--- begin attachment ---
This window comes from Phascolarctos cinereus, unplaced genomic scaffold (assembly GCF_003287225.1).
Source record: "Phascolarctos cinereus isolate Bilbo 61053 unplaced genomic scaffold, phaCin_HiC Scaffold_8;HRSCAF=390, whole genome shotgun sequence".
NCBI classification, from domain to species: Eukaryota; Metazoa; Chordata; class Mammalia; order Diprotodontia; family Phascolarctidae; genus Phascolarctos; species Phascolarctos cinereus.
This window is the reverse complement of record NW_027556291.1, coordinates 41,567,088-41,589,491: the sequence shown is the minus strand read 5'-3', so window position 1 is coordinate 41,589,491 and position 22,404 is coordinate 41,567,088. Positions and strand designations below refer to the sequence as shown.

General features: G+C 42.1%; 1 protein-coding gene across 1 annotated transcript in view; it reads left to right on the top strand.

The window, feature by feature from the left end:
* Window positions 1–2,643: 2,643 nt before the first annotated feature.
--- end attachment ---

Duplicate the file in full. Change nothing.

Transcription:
This window comes from Phascolarctos cinereus, unplaced genomic scaffold (assembly GCF_003287225.1).
Source record: "Phascolarctos cinereus isolate Bilbo 61053 unplaced genomic scaffold, phaCin_HiC Scaffold_8;HRSCAF=390, whole genome shotgun sequence".
NCBI classification, from domain to species: Eukaryota; Metazoa; Chordata; class Mammalia; order Diprotodontia; family Phascolarctidae; genus Phascolarctos; species Phascolarctos cinereus.
This window is the reverse complement of record NW_027556291.1, coordinates 41,567,088-41,589,491: the sequence shown is the minus strand read 5'-3', so window position 1 is coordinate 41,589,491 and position 22,404 is coordinate 41,567,088. Positions and strand designations below refer to the sequence as shown.

General features: G+C 42.1%; 1 protein-coding gene across 1 annotated transcript in view; it reads left to right on the top strand.

The window, feature by feature from the left end:
* Window positions 1–2,643: 2,643 nt before the first annotated feature.